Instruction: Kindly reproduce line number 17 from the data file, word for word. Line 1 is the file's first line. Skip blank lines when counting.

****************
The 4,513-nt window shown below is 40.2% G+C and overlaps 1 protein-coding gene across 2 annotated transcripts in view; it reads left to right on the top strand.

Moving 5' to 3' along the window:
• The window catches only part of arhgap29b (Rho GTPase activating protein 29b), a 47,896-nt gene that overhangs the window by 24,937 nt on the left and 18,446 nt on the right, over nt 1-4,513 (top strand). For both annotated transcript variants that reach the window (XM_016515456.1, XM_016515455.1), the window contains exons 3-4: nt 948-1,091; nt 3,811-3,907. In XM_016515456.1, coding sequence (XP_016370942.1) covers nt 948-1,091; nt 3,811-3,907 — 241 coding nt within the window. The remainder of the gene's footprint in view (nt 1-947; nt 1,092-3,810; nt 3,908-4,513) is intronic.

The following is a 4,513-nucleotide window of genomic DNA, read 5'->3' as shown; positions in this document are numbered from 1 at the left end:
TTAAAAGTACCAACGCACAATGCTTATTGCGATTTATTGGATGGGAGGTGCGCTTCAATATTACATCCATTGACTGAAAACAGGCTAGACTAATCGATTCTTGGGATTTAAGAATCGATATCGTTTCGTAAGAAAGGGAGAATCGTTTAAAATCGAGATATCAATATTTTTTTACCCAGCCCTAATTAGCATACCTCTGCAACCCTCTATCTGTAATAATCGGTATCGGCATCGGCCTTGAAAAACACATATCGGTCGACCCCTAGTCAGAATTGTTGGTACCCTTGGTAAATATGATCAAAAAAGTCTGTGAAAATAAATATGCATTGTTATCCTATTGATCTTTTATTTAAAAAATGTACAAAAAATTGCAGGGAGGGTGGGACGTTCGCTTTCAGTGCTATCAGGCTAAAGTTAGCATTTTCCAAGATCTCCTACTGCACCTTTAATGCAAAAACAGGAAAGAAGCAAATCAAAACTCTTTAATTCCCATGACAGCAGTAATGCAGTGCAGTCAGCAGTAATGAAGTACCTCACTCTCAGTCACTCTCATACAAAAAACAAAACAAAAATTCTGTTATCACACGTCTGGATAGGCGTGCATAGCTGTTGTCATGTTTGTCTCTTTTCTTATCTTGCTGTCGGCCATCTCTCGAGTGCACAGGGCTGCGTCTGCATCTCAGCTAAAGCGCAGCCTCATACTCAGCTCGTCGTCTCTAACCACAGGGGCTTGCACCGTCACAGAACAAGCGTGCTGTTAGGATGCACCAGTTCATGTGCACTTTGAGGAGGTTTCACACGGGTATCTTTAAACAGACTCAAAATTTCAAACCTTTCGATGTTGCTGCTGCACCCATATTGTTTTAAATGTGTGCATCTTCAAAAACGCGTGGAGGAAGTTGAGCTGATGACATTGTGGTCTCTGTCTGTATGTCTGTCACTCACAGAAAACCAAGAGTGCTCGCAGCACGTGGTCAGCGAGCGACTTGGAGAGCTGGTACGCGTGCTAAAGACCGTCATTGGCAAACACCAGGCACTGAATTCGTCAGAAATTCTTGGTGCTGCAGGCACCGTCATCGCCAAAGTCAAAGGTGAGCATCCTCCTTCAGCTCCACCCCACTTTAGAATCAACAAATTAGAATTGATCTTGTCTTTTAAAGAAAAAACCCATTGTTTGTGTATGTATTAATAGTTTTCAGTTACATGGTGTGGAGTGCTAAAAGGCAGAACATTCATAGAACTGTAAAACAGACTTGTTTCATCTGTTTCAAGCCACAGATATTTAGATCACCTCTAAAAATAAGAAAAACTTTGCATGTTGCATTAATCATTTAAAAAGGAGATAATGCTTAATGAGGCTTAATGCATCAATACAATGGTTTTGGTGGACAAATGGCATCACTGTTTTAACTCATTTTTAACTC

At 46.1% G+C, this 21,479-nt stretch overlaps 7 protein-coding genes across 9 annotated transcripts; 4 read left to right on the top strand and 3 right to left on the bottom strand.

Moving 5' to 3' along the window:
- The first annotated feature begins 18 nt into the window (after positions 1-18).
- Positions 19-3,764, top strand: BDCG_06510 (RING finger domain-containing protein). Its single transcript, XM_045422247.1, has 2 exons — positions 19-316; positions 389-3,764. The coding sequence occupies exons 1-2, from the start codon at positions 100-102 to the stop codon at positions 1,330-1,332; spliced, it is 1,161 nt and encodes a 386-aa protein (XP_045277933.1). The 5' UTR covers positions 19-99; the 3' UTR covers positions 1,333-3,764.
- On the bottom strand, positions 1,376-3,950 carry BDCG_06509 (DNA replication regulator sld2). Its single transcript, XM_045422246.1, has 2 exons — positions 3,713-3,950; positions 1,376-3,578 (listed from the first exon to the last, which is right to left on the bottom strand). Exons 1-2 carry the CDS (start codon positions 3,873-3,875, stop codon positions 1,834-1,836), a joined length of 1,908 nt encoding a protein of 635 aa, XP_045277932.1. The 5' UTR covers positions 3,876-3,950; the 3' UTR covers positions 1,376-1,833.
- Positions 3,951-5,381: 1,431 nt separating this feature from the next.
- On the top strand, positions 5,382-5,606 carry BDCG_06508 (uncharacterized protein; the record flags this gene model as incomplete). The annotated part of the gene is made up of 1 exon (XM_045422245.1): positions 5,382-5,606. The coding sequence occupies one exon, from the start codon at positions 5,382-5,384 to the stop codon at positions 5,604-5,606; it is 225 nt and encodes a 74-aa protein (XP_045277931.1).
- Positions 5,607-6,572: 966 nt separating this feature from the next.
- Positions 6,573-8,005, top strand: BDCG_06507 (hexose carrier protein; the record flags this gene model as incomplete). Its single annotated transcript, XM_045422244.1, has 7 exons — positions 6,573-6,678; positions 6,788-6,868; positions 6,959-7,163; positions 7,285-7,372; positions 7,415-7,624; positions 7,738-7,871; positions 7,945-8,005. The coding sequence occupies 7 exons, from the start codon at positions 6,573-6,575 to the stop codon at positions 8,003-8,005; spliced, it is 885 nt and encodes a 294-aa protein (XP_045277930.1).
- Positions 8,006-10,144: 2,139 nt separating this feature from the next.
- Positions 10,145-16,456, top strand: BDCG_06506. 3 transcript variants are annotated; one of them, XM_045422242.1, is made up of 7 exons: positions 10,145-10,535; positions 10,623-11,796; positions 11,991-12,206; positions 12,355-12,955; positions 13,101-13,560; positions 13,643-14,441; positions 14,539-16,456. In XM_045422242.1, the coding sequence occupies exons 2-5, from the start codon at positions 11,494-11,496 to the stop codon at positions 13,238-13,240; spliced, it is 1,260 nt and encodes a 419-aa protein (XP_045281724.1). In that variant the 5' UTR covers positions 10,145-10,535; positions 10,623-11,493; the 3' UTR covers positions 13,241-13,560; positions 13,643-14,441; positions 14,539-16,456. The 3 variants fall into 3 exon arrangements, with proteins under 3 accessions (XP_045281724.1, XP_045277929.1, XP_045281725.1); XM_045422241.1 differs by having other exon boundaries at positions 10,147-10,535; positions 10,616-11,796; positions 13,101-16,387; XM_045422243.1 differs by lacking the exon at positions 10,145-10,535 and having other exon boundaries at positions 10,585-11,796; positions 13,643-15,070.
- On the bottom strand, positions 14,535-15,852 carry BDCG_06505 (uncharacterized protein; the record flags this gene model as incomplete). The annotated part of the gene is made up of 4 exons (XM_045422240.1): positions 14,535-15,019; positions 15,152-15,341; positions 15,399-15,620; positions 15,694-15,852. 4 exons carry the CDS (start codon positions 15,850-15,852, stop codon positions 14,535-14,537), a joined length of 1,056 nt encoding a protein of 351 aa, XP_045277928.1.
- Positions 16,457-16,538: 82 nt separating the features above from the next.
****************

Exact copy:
- On the bottom strand, positions 14,535-15,852 carry BDCG_06505 (uncharacterized protein; the record flags this gene model as incomplete). The annotated part of the gene is made up of 4 exons (XM_045422240.1): positions 14,535-15,019; positions 15,152-15,341; positions 15,399-15,620; positions 15,694-15,852. 4 exons carry the CDS (start codon positions 15,850-15,852, stop codon positions 14,535-14,537), a joined length of 1,056 nt encoding a protein of 351 aa, XP_045277928.1.